2 Repeat these steps on the other front wheel. If excessive wear is present, you should take your car to a qualified mechanic who has the special tools, equipment, and training to replace the control arm bushings. Checking the upper ball joint for wear 1 With the front end jacked up and supported under the lower control arm as described previously, grasp the bot­tom of one front tire with your left hand. With your right hand grasp the top, then pull out at the bottom while simultane­ously pushing in at the top. Have your helper watch the play in the upper ball joint.

2 Check the manufacturer’s specifi­cations for allowable ball joint play and wear. Repeat the procedure on the other front wheel. If there is excessive wear, you should take your car to a qualified mechanic or front end specialist who will replace the defective ball joint, since this requires special tools and skills. Checking the lower ball joint for wear 1 With the front end jacked up and supported under the lower control arm as described previously, place a bar or pipe directly under the center of the tire. Wedge it against the ground, and lift it. Have a helper look at the lower ball joint for wear. You may have to pick up and release the bar several times to get a good visual check.

2 Check the manufacturer’s specifi­cations for allowable play and wear for your car. Repeat the operation on the other front wheel. If you find the ball joint has excessive play and wear, take your car to a qualified mechanic or front end specialist for repairs. He has the tools and skills to do the job. Checkh  for wear in the steering linkage 1 Refer to Chapter 1 for a description of the steering linkage components. With the front end jacked up and supported under the lower control arm as de­scribed previously, grasp one tire at the front and rear as you did when you checked the upper control arm. Now, vigorously shake the tire from right to left. Have your helper check all parts of the steering linkage for excessive wear.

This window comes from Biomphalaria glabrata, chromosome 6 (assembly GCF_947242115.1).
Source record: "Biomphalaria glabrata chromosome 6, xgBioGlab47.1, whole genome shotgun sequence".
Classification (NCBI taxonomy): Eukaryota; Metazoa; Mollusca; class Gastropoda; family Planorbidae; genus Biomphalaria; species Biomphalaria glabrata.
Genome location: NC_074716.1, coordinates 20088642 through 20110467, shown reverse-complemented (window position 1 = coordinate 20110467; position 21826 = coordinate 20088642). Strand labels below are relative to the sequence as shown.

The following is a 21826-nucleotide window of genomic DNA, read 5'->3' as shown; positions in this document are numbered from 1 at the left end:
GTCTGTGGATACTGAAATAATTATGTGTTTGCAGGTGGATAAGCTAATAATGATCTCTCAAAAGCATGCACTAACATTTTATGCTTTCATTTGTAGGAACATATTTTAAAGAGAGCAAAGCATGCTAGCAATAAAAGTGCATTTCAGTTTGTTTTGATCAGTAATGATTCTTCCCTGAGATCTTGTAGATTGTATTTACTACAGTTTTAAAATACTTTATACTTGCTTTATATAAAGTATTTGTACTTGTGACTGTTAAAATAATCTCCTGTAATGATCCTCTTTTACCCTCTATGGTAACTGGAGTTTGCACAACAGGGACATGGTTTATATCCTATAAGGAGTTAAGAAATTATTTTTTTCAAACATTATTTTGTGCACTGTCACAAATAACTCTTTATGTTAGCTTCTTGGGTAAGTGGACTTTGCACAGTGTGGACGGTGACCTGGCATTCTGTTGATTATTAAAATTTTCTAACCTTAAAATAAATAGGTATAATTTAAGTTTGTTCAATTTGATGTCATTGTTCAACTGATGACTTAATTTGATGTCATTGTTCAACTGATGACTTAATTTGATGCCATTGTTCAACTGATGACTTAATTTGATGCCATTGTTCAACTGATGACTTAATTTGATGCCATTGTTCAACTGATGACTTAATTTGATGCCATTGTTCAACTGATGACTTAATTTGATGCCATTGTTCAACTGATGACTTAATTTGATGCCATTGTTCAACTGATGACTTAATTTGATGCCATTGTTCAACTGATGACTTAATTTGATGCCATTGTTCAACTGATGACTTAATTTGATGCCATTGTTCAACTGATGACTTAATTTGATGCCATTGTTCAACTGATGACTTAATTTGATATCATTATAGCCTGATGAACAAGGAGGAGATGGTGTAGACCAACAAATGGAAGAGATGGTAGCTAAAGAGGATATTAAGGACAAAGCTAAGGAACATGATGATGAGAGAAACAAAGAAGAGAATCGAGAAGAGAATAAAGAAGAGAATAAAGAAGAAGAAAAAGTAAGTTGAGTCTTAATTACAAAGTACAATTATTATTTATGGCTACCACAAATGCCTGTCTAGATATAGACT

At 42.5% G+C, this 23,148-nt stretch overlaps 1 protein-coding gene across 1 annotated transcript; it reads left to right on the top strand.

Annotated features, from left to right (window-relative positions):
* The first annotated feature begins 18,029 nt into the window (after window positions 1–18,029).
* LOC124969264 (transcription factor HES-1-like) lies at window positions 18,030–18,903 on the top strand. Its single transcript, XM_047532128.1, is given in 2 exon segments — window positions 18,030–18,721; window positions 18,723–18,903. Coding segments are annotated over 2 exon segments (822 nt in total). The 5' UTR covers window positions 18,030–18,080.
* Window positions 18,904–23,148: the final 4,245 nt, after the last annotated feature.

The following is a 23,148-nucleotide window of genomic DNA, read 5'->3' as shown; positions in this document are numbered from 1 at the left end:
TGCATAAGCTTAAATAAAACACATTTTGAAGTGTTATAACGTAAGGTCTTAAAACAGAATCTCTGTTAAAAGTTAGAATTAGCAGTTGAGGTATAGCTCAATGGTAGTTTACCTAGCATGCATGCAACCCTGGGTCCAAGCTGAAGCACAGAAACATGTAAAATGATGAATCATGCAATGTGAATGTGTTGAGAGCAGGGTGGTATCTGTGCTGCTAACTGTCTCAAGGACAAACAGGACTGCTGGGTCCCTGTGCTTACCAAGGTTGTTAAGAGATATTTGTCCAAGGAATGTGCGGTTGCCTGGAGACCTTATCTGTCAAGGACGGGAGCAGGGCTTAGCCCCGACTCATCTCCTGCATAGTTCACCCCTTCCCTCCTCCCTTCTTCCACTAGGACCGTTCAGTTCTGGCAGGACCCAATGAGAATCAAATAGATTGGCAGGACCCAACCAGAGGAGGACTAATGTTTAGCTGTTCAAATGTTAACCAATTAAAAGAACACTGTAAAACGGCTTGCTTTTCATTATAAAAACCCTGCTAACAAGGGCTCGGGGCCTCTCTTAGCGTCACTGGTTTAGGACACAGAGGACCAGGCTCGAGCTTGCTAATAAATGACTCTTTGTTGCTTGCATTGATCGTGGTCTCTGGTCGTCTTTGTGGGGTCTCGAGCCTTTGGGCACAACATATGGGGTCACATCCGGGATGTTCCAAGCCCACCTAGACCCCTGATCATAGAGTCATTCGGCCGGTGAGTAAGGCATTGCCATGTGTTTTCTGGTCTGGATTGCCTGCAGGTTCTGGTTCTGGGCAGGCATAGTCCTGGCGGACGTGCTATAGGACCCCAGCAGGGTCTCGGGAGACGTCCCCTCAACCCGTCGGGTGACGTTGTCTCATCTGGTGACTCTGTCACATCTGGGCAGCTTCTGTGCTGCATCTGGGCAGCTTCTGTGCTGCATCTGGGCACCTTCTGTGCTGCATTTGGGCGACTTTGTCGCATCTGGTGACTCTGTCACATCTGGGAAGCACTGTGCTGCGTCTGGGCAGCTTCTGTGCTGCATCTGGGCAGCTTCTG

2 Repeat the procedure on the oppo­site front tire. Check the tie-rod ends, the intermediate arm (known as the cen­ter link), and the idler arm. There should be no play or sign of wear in any of these parts. The idler arm must not move up and down, although it may move hori­zontally with the other linkages. Ball joint removal Most mechanics use a ball joint fork to remove the ball joints from the front suspension. There is a way to loosen or break ball joints from the steering knuckle without the special tool. Jack up the car and support it properly by the body, not by the frame. This will put tension on the ball joint.

Remove the cotter pin and back off the attaching nut about three-quarters of the way. Do not remove the nut completely. Use a five-pound hammer and give both sides of the steering knuckle a good shot. The ball joint should jar loose and break out of the steering knuckle. Now put a jack stand under the lower control arm and release the weight off the suspension components. Since there is no load on the attaching nut, its removal is now easy and safe. Be sure all tension is released from the control arm before attempting to remove the attaching nut.